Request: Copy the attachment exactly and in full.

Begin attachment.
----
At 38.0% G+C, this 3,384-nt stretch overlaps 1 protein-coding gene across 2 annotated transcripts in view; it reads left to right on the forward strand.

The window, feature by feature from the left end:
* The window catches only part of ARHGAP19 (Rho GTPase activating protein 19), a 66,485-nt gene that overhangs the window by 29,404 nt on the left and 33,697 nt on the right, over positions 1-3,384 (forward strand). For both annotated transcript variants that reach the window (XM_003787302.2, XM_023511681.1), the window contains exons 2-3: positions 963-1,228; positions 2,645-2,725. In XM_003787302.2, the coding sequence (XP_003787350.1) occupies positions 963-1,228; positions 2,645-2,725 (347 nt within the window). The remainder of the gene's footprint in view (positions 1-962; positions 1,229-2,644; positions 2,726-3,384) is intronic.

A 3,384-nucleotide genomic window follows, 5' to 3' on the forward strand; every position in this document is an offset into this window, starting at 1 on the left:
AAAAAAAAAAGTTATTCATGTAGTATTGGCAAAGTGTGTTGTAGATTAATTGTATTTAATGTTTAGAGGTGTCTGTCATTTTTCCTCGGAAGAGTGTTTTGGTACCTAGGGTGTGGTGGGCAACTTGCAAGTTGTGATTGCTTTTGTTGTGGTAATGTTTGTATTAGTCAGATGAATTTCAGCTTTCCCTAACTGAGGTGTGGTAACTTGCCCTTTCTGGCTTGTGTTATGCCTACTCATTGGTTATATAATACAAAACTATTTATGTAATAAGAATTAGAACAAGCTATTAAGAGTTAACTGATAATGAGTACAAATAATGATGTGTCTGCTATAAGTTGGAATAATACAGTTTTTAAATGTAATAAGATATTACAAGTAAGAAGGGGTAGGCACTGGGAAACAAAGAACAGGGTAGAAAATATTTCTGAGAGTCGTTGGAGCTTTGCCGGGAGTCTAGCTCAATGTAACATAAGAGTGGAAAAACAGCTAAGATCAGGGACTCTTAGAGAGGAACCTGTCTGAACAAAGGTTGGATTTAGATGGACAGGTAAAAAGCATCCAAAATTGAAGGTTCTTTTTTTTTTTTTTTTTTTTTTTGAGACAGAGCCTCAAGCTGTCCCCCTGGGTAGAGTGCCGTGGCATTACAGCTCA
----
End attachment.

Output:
At 38.0% G+C, this 3,384-nt stretch overlaps 1 protein-coding gene across 2 annotated transcripts in view; it reads left to right on the forward strand.

The window, feature by feature from the left end:
* The window catches only part of ARHGAP19 (Rho GTPase activating protein 19), a 66,485-nt gene that overhangs the window by 29,404 nt on the left and 33,697 nt on the right, over positions 1-3,384 (forward strand). For both annotated transcript variants that reach the window (XM_003787302.2, XM_023511681.1), the window contains exons 2-3: positions 963-1,228; positions 2,645-2,725. In XM_003787302.2, the coding sequence (XP_003787350.1) occupies positions 963-1,228; positions 2,645-2,725 (347 nt within the window). The remainder of the gene's footprint in view (positions 1-962; positions 1,229-2,644; positions 2,726-3,384) is intronic.

A 3,384-nucleotide genomic window follows, 5' to 3' on the forward strand; every position in this document is an offset into this window, starting at 1 on the left:
AAAAAAAAAAGTTATTCATGTAGTATTGGCAAAGTGTGTTGTAGATTAATTGTATTTAATGTTTAGAGGTGTCTGTCATTTTTCCTCGGAAGAGTGTTTTGGTACCTAGGGTGTGGTGGGCAACTTGCAAGTTGTGATTGCTTTTGTTGTGGTAATGTTTGTATTAGTCAGATGAATTTCAGCTTTCCCTAACTGAGGTGTGGTAACTTGCCCTTTCTGGCTTGTGTTATGCCTACTCATTGGTTATATAATACAAAACTATTTATGTAATAAGAATTAGAACAAGCTATTAAGAGTTAACTGATAATGAGTACAAATAATGATGTGTCTGCTATAAGTTGGAATAATACAGTTTTTAAATGTAATAAGATATTACAAGTAAGAAGGGGTAGGCACTGGGAAACAAAGAACAGGGTAGAAAATATTTCTGAGAGTCGTTGGAGCTTTGCCGGGAGTCTAGCTCAATGTAACATAAGAGTGGAAAAACAGCTAAGATCAGGGACTCTTAGAGAGGAACCTGTCTGAACAAAGGTTGGATTTAGATGGACAGGTAAAAAGCATCCAAAATTGAAGGTTCTTTTTTTTTTTTTTTTTTTTTTTGAGACAGAGCCTCAAGCTGTCCCCCTGGGTAGAGTGCCGTGGCATTACAGCTCA